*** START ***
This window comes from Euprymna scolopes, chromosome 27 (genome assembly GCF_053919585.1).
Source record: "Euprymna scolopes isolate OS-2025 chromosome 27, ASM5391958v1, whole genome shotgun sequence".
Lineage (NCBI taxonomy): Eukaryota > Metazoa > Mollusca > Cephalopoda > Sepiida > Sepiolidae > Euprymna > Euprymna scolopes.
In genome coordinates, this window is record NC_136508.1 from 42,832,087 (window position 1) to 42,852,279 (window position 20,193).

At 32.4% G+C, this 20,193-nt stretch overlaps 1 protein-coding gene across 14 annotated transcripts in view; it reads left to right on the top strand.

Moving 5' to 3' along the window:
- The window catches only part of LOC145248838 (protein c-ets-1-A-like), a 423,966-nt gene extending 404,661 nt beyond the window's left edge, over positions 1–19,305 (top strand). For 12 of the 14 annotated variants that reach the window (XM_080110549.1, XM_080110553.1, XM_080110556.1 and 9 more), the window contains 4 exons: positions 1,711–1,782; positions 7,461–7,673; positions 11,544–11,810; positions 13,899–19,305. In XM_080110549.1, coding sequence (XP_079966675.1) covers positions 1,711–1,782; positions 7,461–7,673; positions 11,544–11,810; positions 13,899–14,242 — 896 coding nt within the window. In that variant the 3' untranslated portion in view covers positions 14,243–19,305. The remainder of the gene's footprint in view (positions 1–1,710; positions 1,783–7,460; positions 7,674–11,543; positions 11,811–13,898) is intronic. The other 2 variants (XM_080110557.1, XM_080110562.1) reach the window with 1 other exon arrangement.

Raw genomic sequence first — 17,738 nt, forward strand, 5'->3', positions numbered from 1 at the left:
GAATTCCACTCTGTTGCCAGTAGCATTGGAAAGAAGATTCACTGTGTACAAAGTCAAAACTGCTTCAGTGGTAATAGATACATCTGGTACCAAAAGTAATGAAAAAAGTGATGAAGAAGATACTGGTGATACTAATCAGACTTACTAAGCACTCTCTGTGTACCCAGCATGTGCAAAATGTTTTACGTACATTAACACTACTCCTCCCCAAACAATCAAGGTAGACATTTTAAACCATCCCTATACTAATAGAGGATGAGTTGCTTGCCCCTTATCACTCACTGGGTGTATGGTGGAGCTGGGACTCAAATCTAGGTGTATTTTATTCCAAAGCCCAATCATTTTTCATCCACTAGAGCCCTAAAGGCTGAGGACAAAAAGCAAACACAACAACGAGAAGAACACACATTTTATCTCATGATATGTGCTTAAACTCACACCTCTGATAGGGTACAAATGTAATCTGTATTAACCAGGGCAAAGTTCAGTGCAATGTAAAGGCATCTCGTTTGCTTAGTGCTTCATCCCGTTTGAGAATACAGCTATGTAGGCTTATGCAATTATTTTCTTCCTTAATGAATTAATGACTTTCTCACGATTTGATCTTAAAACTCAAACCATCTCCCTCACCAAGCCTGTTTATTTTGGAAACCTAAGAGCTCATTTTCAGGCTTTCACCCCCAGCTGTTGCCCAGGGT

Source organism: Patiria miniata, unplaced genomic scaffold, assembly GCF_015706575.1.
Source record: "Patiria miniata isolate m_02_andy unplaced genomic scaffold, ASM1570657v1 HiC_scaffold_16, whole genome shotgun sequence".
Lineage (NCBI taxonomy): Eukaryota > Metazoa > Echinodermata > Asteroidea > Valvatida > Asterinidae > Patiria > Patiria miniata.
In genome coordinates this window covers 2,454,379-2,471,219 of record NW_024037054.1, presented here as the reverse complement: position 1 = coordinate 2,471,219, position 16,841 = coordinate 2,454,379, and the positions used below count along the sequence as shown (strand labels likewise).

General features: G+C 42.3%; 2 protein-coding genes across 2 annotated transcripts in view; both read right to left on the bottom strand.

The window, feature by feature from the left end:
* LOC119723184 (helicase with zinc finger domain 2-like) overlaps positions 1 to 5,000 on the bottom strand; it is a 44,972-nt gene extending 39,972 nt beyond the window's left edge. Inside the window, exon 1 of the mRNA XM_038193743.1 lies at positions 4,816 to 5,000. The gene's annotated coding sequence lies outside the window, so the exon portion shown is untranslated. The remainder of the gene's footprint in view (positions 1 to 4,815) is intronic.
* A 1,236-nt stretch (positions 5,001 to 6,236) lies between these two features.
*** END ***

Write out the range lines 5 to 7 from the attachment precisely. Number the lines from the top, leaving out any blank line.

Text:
At 32.4% G+C, this 20,193-nt stretch overlaps 1 protein-coding gene across 14 annotated transcripts in view; it reads left to right on the top strand.

Moving 5' to 3' along the window:
- The window catches only part of LOC145248838 (protein c-ets-1-A-like), a 423,966-nt gene extending 404,661 nt beyond the window's left edge, over positions 1–19,305 (top strand). For 12 of the 14 annotated variants that reach the window (XM_080110549.1, XM_080110553.1, XM_080110556.1 and 9 more), the window contains 4 exons: positions 1,711–1,782; positions 7,461–7,673; positions 11,544–11,810; positions 13,899–19,305. In XM_080110549.1, coding sequence (XP_079966675.1) covers positions 1,711–1,782; positions 7,461–7,673; positions 11,544–11,810; positions 13,899–14,242 — 896 coding nt within the window. In that variant the 3' untranslated portion in view covers positions 14,243–19,305. The remainder of the gene's footprint in view (positions 1–1,710; positions 1,783–7,460; positions 7,674–11,543; positions 11,811–13,898) is intronic. The other 2 variants (XM_080110557.1, XM_080110562.1) reach the window with 1 other exon arrangement.